Perrin and Faile had made no effort to be quiet in climbing the stairs, but the three men were so intent in their watching that none of them noticed the new arrivals at first. Then one of the blue-coated bodyguards twisted his head as if working a cramp in his neck; his mouth dropped open when he saw them. Biting off an oath, the fellow whirled to face Perrin, baring a good hand of his swordblade. The other was only a heartbeat slower. Both stood tensed, ready, but their eyes shifted uneasily, sliding off Perrin’s. They gave off a sour smell of fear. So did the High Lord, though he had his fear tightly reined. This isn’t hopeless writing (aside from ‘eyeballs in the sky’ Ansibleable ‘their eyes slid off Perrin’s’ bit, which is indeed hopeless writing); but it reads like a first-draft that J. couldn’t be bothered to revise. The smell-in-harness at the end; the cliché; the fumbling-bumbling piling up of clauses. That all needs polishing. The paragraph that follows it, on the other hand, is pretty much beyond revision. You need to bin this and start again:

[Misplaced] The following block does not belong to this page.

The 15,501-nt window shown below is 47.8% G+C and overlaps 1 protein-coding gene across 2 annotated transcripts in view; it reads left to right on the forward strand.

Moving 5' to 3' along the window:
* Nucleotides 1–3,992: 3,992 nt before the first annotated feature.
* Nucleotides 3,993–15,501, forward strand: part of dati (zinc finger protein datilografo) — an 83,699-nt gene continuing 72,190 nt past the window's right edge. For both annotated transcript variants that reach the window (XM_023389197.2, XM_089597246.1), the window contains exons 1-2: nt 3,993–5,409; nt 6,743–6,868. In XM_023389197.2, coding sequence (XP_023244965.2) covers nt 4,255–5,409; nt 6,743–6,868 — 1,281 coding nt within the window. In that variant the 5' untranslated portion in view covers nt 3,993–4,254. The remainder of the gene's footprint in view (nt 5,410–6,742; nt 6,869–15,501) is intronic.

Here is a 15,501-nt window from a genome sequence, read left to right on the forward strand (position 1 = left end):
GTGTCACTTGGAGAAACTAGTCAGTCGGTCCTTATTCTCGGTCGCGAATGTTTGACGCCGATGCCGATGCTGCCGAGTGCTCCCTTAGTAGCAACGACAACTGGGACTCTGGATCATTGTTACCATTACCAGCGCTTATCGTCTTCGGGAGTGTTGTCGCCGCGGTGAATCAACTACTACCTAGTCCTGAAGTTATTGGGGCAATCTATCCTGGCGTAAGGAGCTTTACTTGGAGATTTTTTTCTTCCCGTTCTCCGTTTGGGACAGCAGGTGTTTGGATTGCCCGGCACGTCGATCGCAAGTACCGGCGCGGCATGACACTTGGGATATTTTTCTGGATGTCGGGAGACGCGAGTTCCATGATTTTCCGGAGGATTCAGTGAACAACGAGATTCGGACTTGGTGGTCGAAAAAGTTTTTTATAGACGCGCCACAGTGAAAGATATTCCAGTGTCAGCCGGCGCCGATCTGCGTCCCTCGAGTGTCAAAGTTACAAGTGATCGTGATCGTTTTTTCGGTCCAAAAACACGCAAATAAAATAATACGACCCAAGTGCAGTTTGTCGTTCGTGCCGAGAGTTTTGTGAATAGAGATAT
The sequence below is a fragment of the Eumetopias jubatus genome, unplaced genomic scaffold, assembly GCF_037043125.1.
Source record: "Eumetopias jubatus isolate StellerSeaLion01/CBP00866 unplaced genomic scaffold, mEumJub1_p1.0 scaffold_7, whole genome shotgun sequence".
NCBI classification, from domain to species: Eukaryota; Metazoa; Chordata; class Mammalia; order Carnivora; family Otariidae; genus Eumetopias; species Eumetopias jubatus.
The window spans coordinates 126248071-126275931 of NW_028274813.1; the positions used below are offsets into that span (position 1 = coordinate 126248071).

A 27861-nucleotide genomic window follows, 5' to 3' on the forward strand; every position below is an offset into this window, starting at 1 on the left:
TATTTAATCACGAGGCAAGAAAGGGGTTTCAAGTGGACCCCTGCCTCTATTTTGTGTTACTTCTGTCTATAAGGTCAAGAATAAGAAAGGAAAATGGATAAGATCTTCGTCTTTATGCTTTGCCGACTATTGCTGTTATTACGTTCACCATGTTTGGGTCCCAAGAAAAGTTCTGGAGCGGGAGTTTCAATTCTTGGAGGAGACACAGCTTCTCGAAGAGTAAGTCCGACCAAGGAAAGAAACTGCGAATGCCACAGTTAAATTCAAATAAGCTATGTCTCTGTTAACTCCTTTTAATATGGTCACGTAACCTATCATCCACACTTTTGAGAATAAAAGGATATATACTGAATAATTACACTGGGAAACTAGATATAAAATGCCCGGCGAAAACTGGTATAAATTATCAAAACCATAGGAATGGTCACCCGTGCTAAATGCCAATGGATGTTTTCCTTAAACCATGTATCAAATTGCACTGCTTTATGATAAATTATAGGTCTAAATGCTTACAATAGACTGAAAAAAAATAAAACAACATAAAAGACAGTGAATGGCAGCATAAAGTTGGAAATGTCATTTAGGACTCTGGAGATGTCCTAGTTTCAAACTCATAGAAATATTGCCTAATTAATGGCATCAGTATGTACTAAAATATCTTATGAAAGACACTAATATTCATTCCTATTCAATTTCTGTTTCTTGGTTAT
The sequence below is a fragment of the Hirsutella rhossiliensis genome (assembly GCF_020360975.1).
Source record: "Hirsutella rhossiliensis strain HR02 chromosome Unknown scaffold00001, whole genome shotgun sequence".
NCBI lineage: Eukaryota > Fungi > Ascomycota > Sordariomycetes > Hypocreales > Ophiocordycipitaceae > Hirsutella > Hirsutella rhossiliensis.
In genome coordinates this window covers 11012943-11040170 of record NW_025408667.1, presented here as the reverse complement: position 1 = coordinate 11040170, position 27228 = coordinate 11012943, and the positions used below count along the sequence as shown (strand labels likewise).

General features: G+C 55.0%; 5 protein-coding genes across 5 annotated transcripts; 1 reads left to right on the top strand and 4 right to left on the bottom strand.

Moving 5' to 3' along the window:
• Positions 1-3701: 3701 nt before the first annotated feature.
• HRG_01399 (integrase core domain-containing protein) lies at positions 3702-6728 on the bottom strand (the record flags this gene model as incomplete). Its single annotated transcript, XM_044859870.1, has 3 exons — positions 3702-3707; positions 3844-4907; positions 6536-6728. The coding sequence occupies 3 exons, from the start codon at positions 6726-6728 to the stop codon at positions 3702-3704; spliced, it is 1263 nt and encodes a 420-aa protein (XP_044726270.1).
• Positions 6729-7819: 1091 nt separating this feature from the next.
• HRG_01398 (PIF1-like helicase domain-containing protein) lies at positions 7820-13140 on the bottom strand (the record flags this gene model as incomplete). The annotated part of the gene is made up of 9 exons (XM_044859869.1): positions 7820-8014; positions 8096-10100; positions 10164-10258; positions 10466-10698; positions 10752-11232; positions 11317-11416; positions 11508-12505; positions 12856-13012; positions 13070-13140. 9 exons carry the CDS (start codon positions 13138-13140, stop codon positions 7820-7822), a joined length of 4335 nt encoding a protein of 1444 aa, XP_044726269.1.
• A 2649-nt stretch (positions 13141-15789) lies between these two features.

The High Lord Torean, white streaking his dark, pointed beard, moved languidly, as if at a ball. Pulling a too sweetly scented handkerchief from his sleeve, he dabbed at a knobby nose that appeared not at all large when compared with his ears.Now that’s bad writing: clumsily wrongfooting and unevocative. From whence did that knobby nose appear? Did the white streak his beard as he moved languidly? Which is to say, did his languid movement shake free some white from the upper reaches of the beard? The writing is all like this, either undercooked or actively bad: ‘a myriad of scents danced in his nose’ . 'Without touching her head she knew she had on some sort of helmet' . 'Ogier's ears went stiff with shock' . 'The woman frowned and lowered her chins' . You know the way that, when somebody throws a pencil at your nose, it squeezes perspiration from the whole spread of your skin?